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Usually, to avoid any ambiguities, I'd say 'waiting in the queue', however I came across 'sitting in a queue' and wanted to know whether it's correct or incorrect English.

Is it used? And if yes, in what context/s?


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Yes it is, but generally more so in certain contexts. For example, if I'm stuck in traffic I would say "sitting in queue", but I probably wouldn't use the word 'sitting' if I was talking about waiting for a teller at a bank. – Simba Feb 24 at 16:14
It is, however, uncommon to hear in North America. If I'm stuck in traffic I say "I'm stuck in traffic." or "There is a huge line of traffic." – Rick Henderson Feb 24 at 16:54
@RickHenderson Well in North America, it's uncommon to use the word "queue," but that doesn't seem to be what the OP is asking about. – Daniel Feb 24 at 20:44
@RickHenderson Only because, in North America, "queue" isn't generally used. People would think you're talking about a pool cue. North Americans use "line" instead of "queue." And "sitting in line" or "sitting in a line" are common and correct phrases over here. – HopelessN00b Feb 24 at 22:35
@HopelessN00b Maybe you don't - programmers definitely use it though. ;) – neminem Feb 25 at 0:06

I'm from the UK and "Sitting in a queue" is a perfectly normal thing to say.

Sometimes the word "sitting" can be used to mean "staying in one place" (like you might sit an object on a table). In this sense, people might say that they were "sitting in the queue for hours", even if they spent the entire time standing up: "sitting" in this usage means that the queue was moving so slow that they spent extended periods of time not moving at all. Also, of course, they might mean that they were actually sitting down: this might refer to the type of queueing system where you take a ticket and sit down and wait for your ticket's number to be called.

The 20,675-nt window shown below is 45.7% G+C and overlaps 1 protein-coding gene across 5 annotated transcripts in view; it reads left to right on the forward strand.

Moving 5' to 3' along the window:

The phrase "sitting in a queue" is also often used to describe inanimate objects, or even virtual objects, such as emails, helpdesk tickets etc. For example:

"Did you deal with that purchase order problem yet?" "No, it's been sitting in my queue since tuesday"

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Sit an object on a table? Really? I haven't heard that usage. Where in the UK are you from? Would this be similar to the (also strange to my ears) I'm sat here to mean I'm sitting here? – terdon Feb 24 at 12:00
I've heard it used like "Where shall i put this box?", "Sit it on the table thanks." Now that i think about it more, i think it's a misuse of "sit" as a replacement for "set", meaning "place it on the table", but it does appear to be recognised as a valid word, here at least dictionary.cambridge.org/dictionary/english/sit - see the Thesaurus section. – Max Williams Feb 24 at 12:05
@Terdon edit I didn't see Max's comment that I would also say but it probably comes about because you say: "I set the cup on the table." and "My cup was sitting on the table." – Rick Henderson Feb 24 at 16:50
@RickHenderson some UK regional dialects use sit in odd ways. I mentioned I'm sat here in my previous comment. This is likely another example of that. – terdon Feb 24 at 16:53
Then of course there's "We were stood standing in the queue for hours," which is one of my favorite UK emphasis phrases... – T.J. Crowder Feb 24 at 18:05